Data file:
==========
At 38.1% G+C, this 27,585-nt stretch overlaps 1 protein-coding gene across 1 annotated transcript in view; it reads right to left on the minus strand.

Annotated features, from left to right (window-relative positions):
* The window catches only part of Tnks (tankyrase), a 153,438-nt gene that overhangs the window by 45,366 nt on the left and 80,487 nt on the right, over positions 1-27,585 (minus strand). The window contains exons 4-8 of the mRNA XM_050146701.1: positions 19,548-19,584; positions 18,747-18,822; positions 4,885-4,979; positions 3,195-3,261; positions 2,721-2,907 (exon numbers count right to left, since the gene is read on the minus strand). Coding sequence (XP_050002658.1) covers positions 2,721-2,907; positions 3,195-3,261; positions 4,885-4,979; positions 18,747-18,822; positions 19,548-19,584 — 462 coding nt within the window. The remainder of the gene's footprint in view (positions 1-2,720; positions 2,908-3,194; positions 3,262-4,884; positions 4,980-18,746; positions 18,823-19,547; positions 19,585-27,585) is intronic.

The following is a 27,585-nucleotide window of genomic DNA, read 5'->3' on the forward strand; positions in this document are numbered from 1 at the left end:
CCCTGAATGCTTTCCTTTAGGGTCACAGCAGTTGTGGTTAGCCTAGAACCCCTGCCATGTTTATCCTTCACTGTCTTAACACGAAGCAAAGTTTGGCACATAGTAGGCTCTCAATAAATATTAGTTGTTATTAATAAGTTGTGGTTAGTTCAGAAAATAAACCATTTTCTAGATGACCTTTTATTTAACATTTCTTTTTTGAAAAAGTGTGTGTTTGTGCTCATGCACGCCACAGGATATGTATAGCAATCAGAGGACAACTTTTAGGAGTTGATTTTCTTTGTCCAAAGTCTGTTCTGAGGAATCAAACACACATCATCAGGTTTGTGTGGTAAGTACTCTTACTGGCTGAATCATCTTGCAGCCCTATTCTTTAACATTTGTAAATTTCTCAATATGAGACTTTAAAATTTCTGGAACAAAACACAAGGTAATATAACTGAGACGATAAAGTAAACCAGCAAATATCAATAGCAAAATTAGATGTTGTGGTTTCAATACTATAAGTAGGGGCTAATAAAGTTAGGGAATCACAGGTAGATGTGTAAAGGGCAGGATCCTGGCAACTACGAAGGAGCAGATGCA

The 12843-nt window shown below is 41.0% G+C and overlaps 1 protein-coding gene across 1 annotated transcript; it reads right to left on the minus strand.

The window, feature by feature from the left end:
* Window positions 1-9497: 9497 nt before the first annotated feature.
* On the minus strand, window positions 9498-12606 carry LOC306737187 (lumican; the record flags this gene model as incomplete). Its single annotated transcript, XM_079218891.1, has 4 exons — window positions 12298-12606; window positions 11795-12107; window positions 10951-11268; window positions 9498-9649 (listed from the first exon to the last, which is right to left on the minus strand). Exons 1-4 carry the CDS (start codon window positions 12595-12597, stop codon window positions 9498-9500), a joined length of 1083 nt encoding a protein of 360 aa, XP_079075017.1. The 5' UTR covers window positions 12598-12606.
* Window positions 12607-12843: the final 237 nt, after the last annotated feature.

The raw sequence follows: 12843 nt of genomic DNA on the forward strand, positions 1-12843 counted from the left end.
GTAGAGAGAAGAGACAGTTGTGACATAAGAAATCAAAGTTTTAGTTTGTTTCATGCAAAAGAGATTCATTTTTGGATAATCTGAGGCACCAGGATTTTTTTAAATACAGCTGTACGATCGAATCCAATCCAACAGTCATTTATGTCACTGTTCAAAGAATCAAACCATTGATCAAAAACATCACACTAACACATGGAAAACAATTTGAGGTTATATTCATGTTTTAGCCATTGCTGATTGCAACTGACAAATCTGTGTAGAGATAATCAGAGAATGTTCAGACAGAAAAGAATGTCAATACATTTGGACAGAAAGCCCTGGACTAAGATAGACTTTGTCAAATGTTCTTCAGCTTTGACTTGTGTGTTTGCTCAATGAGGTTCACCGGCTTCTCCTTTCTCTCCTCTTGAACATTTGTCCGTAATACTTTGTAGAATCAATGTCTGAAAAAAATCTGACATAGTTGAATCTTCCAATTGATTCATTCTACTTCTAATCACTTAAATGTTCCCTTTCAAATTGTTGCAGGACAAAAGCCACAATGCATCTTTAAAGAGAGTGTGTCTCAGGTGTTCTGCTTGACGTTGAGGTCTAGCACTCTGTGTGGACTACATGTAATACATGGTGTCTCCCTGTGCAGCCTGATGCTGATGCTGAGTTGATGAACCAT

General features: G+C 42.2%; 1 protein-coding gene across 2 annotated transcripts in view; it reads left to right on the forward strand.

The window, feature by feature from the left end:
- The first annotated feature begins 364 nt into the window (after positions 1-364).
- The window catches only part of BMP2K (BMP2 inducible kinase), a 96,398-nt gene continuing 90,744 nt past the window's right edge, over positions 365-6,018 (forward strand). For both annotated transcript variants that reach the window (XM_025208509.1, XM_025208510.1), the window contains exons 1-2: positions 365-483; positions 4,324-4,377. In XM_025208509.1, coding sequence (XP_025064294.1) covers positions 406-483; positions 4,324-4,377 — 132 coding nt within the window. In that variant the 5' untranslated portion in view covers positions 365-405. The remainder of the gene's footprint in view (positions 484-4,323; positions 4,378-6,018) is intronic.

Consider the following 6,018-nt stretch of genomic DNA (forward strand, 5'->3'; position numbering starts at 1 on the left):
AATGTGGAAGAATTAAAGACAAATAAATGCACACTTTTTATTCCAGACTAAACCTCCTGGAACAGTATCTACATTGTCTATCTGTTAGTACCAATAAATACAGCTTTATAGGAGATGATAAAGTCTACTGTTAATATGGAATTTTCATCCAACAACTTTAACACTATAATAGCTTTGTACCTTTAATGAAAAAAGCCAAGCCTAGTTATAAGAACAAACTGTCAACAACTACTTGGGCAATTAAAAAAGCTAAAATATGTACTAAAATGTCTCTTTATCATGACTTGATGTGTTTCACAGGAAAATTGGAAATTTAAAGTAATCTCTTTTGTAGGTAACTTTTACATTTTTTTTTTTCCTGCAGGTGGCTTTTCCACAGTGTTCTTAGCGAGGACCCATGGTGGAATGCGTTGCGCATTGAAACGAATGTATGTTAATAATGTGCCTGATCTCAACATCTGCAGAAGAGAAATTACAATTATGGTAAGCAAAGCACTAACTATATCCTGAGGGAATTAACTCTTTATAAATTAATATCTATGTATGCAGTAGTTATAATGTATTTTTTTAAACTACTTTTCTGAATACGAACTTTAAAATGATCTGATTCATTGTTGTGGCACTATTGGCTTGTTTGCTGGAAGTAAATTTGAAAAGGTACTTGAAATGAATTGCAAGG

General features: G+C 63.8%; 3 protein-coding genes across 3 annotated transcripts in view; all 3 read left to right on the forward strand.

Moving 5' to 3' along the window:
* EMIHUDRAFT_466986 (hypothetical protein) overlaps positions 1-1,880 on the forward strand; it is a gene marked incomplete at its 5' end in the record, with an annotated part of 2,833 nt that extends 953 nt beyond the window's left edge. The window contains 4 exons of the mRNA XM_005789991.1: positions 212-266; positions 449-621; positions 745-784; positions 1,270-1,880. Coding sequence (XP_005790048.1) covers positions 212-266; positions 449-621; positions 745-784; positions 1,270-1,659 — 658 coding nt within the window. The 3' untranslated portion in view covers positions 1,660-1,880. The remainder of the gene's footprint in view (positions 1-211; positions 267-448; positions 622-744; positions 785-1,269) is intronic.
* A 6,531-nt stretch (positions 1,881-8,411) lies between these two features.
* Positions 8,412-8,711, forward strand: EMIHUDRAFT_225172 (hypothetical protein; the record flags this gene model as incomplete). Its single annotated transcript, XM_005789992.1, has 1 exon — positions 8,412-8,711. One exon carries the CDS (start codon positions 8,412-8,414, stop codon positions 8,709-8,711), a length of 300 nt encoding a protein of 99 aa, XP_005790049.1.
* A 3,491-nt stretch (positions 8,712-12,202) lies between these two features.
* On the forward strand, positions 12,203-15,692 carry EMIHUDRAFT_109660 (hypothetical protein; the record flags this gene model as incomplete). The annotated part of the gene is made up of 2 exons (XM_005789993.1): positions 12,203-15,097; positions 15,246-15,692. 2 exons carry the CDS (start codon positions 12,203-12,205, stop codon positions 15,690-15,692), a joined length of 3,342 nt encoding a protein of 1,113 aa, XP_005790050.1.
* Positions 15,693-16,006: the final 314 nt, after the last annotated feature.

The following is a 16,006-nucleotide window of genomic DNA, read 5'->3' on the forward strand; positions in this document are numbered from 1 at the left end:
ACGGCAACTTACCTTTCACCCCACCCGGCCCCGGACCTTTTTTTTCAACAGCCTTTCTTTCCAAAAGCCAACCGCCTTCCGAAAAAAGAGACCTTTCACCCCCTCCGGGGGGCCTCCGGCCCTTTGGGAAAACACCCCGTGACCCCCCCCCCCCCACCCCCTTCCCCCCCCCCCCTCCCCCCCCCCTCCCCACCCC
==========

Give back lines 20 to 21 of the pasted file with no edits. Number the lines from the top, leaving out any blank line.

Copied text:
Moving 5' to 3' along the window:
* EMIHUDRAFT_466986 (hypothetical protein) overlaps positions 1-1,880 on the forward strand; it is a gene marked incomplete at its 5' end in the record, with an annotated part of 2,833 nt that extends 953 nt beyond the window's left edge. The window contains 4 exons of the mRNA XM_005789991.1: positions 212-266; positions 449-621; positions 745-784; positions 1,270-1,880. Coding sequence (XP_005790048.1) covers positions 212-266; positions 449-621; positions 745-784; positions 1,270-1,659 — 658 coding nt within the window. The 3' untranslated portion in view covers positions 1,660-1,880. The remainder of the gene's footprint in view (positions 1-211; positions 267-448; positions 622-744; positions 785-1,269) is intronic.